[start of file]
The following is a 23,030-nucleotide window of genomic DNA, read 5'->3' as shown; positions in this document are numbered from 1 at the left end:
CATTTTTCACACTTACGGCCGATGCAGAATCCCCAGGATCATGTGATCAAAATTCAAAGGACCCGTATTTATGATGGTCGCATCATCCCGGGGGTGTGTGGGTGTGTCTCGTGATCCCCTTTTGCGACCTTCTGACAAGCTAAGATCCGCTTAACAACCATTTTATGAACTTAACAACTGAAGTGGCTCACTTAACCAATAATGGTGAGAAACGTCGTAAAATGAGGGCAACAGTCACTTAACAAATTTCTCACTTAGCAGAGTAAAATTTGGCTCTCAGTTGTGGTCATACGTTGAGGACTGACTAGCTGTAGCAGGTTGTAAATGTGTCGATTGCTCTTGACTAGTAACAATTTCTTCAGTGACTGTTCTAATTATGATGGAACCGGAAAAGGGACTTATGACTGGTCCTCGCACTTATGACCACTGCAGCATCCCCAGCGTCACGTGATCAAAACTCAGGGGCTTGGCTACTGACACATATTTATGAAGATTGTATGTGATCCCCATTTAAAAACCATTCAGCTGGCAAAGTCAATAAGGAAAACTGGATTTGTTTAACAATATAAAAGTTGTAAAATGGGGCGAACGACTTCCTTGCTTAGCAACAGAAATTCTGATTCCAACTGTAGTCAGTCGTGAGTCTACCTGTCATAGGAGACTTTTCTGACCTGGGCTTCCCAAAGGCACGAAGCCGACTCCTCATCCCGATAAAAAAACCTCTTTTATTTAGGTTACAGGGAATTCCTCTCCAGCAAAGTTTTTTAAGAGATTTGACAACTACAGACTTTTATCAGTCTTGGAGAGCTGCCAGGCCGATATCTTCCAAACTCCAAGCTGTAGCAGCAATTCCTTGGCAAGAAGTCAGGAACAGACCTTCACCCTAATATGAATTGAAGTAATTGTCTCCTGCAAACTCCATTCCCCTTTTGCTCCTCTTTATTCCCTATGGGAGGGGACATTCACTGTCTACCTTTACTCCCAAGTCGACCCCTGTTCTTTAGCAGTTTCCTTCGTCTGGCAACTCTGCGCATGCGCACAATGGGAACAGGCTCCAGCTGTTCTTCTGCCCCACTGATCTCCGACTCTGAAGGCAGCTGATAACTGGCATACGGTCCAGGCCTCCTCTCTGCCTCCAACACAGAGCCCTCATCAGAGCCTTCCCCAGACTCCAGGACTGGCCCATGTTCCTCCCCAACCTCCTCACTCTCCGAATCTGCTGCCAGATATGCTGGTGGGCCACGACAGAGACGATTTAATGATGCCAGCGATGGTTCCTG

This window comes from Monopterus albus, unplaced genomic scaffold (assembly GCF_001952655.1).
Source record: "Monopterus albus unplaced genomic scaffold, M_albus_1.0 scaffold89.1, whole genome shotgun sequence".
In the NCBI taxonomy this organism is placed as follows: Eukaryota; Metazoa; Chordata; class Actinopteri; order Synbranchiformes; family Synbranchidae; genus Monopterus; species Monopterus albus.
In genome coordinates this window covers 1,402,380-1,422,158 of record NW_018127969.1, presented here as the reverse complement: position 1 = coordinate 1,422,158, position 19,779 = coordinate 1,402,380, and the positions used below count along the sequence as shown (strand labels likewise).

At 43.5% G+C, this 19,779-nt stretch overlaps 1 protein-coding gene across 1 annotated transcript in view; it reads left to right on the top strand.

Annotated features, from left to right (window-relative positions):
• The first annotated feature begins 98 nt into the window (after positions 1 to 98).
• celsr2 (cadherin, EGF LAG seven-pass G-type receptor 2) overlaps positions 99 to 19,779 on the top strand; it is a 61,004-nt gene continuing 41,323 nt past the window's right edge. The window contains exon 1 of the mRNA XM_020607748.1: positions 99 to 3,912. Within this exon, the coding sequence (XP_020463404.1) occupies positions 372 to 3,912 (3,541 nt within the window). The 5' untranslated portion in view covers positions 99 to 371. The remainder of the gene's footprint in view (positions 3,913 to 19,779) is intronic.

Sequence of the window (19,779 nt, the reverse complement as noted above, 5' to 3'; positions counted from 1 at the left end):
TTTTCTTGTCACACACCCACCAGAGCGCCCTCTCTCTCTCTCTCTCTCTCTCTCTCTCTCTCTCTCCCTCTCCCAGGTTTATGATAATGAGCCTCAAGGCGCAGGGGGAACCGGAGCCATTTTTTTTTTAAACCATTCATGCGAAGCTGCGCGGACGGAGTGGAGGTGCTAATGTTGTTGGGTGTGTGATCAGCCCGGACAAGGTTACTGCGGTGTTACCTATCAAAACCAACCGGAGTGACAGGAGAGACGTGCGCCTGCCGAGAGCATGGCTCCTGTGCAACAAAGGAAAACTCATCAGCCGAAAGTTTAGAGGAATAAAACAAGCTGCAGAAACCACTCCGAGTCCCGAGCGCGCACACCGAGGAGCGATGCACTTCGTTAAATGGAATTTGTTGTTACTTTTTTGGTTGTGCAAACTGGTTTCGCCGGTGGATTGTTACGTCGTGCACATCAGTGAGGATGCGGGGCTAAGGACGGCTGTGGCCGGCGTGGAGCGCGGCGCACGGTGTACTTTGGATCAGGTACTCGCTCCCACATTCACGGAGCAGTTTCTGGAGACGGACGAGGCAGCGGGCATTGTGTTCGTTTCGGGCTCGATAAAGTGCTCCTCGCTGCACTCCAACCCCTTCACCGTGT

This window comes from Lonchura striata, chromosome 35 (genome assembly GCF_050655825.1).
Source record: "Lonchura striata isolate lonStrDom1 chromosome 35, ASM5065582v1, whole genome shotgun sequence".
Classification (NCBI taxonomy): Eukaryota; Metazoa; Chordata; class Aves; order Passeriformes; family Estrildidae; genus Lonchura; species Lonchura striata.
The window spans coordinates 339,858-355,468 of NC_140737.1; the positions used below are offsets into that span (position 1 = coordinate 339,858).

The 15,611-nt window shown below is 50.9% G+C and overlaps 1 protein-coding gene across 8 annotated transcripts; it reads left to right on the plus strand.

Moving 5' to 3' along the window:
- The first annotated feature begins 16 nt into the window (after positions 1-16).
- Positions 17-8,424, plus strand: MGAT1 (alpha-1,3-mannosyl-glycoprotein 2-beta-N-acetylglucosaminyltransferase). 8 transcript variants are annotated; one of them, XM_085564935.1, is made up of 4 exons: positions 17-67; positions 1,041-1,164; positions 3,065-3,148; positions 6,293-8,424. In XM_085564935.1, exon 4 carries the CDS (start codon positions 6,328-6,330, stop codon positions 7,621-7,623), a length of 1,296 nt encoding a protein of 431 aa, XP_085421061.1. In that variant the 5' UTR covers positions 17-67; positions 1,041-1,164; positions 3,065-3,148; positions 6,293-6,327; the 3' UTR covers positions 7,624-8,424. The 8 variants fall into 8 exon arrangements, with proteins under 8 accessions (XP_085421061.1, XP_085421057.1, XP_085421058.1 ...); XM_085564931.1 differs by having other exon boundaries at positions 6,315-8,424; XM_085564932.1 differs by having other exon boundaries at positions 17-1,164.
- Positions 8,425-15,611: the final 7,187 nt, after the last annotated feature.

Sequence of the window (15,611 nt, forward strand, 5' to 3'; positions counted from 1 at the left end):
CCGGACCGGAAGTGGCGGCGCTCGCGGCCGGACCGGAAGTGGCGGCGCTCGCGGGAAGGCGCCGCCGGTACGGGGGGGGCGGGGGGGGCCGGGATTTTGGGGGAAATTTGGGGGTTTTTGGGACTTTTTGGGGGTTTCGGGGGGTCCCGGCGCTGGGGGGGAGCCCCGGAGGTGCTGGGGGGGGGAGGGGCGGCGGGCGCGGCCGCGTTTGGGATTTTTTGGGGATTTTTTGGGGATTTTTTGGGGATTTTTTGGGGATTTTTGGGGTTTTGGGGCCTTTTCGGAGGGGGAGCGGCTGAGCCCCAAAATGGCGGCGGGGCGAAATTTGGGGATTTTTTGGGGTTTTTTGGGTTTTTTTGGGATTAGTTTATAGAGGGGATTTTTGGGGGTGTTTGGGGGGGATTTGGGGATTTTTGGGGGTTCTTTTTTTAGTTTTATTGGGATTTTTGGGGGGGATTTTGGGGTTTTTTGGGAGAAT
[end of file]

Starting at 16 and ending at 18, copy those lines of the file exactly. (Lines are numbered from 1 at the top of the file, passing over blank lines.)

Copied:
The window spans coordinates 339,858-355,468 of NC_140737.1; the positions used below are offsets into that span (position 1 = coordinate 339,858).

The 15,611-nt window shown below is 50.9% G+C and overlaps 1 protein-coding gene across 8 annotated transcripts; it reads left to right on the plus strand.

Moving 5' to 3' along the window: